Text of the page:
It’s all so saddening and maddening

W.J. Astore

Remember Tass, the state news agency for the former Soviet Union? I was thinking of it as I watched PBS on Friday. Two commentators, David Brooks and Jonathan Capehart, respectively with the New York Times and the Washington Post, covered the leading news items of the week. Of course, there was nothing said about the colossal war budget passed by the House ($778 billion, which is actually an undercount); there was nothing said about the continued persecution of Julian Assange by the U.S. government; and indeed there was nothing said about the sham democracy summit overseen by Joe Biden.

The topics covered were Bob Dole’s death and the good old days of compromise in Washington, a general condemnation of Trump and polarization, and some concern about inflation, which was dismissed as evidence of an expanding economy.

PBS used to be a halfway decent news source; now it relies far too heavily on corporate funding and is afraid of losing its government funding as well. So it’s become a state propaganda network, much like Tass was in the USSR.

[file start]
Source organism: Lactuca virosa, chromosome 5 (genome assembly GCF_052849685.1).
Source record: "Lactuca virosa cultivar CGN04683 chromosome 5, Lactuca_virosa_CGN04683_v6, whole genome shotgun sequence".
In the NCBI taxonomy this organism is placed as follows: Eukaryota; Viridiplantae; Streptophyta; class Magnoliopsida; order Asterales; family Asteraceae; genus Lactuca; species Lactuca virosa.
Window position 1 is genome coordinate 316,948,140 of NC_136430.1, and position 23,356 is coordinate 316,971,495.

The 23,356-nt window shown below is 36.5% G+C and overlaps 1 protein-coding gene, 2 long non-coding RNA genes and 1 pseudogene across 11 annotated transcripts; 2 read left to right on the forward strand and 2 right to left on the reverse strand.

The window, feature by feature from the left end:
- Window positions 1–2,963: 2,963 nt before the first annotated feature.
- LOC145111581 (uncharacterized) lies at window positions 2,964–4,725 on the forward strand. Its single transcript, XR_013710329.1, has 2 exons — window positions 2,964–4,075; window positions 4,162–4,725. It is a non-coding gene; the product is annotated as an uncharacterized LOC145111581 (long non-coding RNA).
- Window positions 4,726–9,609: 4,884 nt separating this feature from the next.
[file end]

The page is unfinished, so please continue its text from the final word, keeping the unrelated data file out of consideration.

With respect to the commentators, David Brooks is the reasonable Republican who speaks calmly about achieving incremental change through the system; Jonathan Capehart is the reasonable Democrat who also speaks calmly about pretty much the same; he adds “diversity” in the sense he’s Black and gay, yet his political views vary little from those of Brooks. Mark Shields, the previous voice opposite Brooks, was occasionally somewhat outspoken and even mentioned unions and workers; he’d worked for Senator William Proxmire and had enlisted in the U.S. Marines. I always sensed Shields hadn’t forgotten his roots, but of course he’s now 84 years old and semi-retired.

The previous week, I listened to Capehart as he talked about the Supreme Court and abortion. He seemed most concerned about the potential for a conservative court to overturn the legitimacy of gay marriage. I understand the personal angle, but I was hoping for a stronger statement in favor of a women’s right to choose — to control her own body and her own life.